After the brutal execution of Provenci’s King by the roving forces of Tarraz, a new military government vaults into power with the nefarious Alvarez at the helm. Hell-bent on bloodshed and the glory of an imperial past, he amasses the largest army seen in a generation and plunges the two nations into a bloody war, against the will of the god-like being known as the All-Mother.
Cavara, a general of the army at odds with her superiors over the war, is ground under the heel of the scheming Commander Revek and betrayed by her own people, left for dead on a distant shoreline. Saved by a passing ship and taken to the other end of the world, she is plagued by visions of a white void and a figure known as the Shadow Woman, who begins to unravel the true nature of the war – a conflict not only of men, but also of gods alike.
In a story of hope, power, greed and hatred, all are driven mad by the enemy within – none are safe from the Fangs of War.
“Hell was borne here… and we are its witness.”
This is a self-published novel which follows the tale of a war that comes about after the murder of the King of Provenci, by the people of Tarraz. Alvarez begins a new military government in the country, against the wishes of the All-Mother, a god-like being. We follow several characters within this set up including Cavara, a general who is unsure which side to take on the looming war, and Revek, a commander who is out for power, bloodshed and to make the Tarrazi know where they stand.
The writing in this book captured me from the very first page. For a debut novel I was so pleasantly surprised by the prose here. It’s just the right level of descriptive, slightly complex detail to stand out from the crowd without being too purple or flowery at all. I found it really fitted the story and painted the picture of a world hanging in the balance between peace and destruction perfectly. I just loved it, and can’t wait to see where Doble goes as a writer.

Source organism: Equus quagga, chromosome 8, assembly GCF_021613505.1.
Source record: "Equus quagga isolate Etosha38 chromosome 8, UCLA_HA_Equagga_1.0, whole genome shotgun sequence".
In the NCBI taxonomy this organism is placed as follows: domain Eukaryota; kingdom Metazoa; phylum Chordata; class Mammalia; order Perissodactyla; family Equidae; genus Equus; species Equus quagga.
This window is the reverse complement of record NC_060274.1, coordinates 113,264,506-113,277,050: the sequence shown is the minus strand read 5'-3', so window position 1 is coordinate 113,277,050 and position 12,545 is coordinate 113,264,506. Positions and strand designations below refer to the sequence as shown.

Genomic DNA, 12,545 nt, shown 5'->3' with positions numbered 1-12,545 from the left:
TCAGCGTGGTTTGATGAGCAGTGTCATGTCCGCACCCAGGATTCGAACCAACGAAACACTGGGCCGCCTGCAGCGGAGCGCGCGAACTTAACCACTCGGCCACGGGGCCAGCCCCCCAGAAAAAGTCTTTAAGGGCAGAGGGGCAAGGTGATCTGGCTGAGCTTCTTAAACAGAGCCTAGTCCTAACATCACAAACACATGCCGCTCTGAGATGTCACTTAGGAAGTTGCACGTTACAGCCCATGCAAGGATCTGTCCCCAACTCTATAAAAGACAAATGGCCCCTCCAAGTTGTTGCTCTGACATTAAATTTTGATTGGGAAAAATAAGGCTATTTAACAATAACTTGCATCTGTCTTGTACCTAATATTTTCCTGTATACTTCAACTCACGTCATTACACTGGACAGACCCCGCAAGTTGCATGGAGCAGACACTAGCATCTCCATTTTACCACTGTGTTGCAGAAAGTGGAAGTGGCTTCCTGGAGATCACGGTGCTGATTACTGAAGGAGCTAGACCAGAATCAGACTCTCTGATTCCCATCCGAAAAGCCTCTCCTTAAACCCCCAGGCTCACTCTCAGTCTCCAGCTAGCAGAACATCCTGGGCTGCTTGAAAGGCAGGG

I would definitely categorise this story as grimdark, and would advise that those of you who feel the need should make sure you check trigger warnings going in. There is plenty of bloodshed to be found here. Heads roll, there are guts a’plenty and chests are hacked right open. I really liked the tone the author sets overall, despite grimdark not being something I can handle all the time. It’s brutal, unforgiving and the book really captures the presence of the looming war as the backdrop for this whole story. The consequences of warfare are something touched on in so many ways throughout the novel, through lots of small details. The effect warfare has on individuals really comes through in the conversations, observations and outlook of these characters. This was something I found I really appreciated.
The characters were something that immediately stood out to me. We follow several POV characters who are all on their own journeys. My favourite was probably Markus, but I enjoyed them all. I liked how nearly everyone, bar one or two, were never painted as clearly ‘good’ or ‘bad’. Everyone has flaws and tensions they are working through, different motivations that can be seen from a variety of perspectives. The author does a great job of making the characters well rounded. Even the characters I wanted to shove into a brick wall I found myself rooting for.
There is a lot of diversity too, with some strong female characters who I really loved. Savanta is so troubled by what she goes through and her story was both wonderful and difficult to read at the same time. Jinx was someone I wasn’t expecting to love so much by the end of the book. She doesn’t have that many chapters but when she did I just wanted more. I found the dialogue was also really wonderful. It felt very true to life and was used so well to develop character arcs and convey information to the reader.
The author also throws in a few chapters here and there from the point of view of other ‘random’ people in the world, which at first seemed a bit odd but I personally really loved what this adds to these scenes. Seeing the events play out from the point of view of a bystander is something I don’t see done often but I really appreciated it here.
One aspect that I found grated on me was that there were some moments where certain characters’ inner thoughts treaded slightly into the ‘villainous monologue’ territory. This got old pretty fast for me, but as said above, the writing is still so well done that this is a pretty minor setback in an otherwise fantastic read. I also saw one of the ‘twists’ coming so the tension building towards that scene didn’t quite land for me personally and a few scenes felt repetitive because of it. However, again, this is minor.
Book two in this series, The Horns of Grief, is out now and I’m so excited to see how this story continues.